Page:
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STUDY: Lectins in fruits having gastrointestinal activity: their participation in the hemagglutinating property of Escherichia coli O157:H7.
JOURNAL: Arch Med Res 2001 Jul-Aug;32(4):251-7
AUTHORS: Coutino-Rodriguez R, Hernandez-Cruz P, Giles-Rios H.
ABSTRACT: In fruits with therapeutic properties for antidiarrheal and laxative uses, the presence of lectins may be the bioactive properties that interfere with bacterial adhesion, thought to be competition for glycoside signal sites in the attachment. METHODS: This study identifies lectins in crude extracts from fruits such as Tamarindus indica (tamarind), Spontia vulgaris (plum), Psidium guava (guava), Mangifera indica (mango), Cydonia vulgaris (quince), and Crataegus mexicanus (tejocote). To verify the procedures, extracts from Ricinus communis (castor bean), Glycine max (soybean), Phaseolus vulgaris (beans), Vicia fava (fava bean), and Solanum tuberosum (potato) were used as controls for lectin activity. Both sources of lectins were analyzed to determine their participation in the host-parasite interaction, using as a model the hemagglutinating properties of Escherichia coli O157:H7 CONCLUSIONS: In summary, guava has a galactose-specific lectin that prevents adhesion of E. coli O157:H7 to red cells; this lectin is mediated by galactose. Prevention could also be due to their capacity of agglutinating E. coli by guava lectins.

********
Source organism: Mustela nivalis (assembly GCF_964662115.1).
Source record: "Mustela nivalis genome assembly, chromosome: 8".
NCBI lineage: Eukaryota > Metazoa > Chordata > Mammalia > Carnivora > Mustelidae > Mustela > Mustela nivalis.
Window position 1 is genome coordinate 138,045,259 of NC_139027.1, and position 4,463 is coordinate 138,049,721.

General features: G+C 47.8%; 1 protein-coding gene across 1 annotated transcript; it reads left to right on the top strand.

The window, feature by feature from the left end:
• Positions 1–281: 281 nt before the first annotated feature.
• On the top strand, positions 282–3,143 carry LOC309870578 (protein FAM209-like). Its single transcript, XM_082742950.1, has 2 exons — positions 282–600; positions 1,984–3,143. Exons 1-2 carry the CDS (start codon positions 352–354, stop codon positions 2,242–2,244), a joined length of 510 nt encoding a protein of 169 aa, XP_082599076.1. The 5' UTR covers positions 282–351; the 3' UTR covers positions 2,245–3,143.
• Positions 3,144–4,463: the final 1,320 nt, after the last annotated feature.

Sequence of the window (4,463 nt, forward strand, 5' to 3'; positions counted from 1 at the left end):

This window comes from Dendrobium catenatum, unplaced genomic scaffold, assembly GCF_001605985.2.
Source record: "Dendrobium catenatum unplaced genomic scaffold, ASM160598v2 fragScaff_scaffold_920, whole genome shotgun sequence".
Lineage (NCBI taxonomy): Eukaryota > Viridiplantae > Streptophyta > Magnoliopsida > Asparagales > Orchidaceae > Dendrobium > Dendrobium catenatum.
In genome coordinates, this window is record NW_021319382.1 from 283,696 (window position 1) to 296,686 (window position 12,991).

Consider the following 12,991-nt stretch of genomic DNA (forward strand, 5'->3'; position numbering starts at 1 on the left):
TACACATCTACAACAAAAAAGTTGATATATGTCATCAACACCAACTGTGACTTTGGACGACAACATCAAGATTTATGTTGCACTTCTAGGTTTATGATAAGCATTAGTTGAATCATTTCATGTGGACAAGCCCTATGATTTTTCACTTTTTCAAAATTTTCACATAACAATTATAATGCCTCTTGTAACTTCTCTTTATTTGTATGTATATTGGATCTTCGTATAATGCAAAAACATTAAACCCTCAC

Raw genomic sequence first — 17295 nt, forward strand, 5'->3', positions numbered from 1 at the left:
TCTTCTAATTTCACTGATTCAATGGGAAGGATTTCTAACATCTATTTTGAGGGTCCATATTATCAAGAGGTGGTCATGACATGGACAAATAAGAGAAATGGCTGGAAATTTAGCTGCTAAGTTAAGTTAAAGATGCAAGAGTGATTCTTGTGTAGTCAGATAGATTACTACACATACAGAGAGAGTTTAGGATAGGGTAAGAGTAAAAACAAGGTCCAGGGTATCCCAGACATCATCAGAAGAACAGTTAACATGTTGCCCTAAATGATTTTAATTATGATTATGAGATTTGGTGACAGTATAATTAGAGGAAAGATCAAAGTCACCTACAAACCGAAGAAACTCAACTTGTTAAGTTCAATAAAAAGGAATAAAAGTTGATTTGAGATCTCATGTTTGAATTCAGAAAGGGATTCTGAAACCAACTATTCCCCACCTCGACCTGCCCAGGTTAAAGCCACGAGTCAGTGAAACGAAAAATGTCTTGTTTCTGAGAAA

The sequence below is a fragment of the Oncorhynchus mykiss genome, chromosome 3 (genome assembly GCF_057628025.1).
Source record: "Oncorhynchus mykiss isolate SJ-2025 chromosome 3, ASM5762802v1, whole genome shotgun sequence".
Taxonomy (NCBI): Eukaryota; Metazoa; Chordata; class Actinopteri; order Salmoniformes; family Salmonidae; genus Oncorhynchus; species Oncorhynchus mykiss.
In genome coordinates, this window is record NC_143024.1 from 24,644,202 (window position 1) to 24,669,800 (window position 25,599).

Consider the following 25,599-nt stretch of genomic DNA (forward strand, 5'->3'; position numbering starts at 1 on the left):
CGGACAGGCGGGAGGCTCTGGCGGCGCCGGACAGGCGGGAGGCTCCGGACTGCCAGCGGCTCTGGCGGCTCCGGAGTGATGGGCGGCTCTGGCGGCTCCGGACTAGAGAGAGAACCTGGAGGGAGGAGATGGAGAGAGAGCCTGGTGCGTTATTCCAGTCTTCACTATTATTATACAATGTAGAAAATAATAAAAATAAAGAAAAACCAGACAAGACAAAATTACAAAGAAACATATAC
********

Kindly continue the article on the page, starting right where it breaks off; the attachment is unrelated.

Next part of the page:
Guava lectin is a galactose-specific lectin that may be useful in the prevention of E. coli infection of the gut. This may be particularly true and useful for group Os and group B non-secretors.
Many plant and animal lectins possess anti-microbial activity. For example, the lectins in Helix pomatia (Roman snail; escargot) and soybean are capable of agglutinating Baccilus anthracis ('Anthrax'). Griffonia simplicifolia lectin, from the bean used to produce the 5HT supplement, also used as a 'natural mood elevator' has also been shown to agglutinate B. anthracis, however it is uncertain whether the lectin is in the nutritional supplement.
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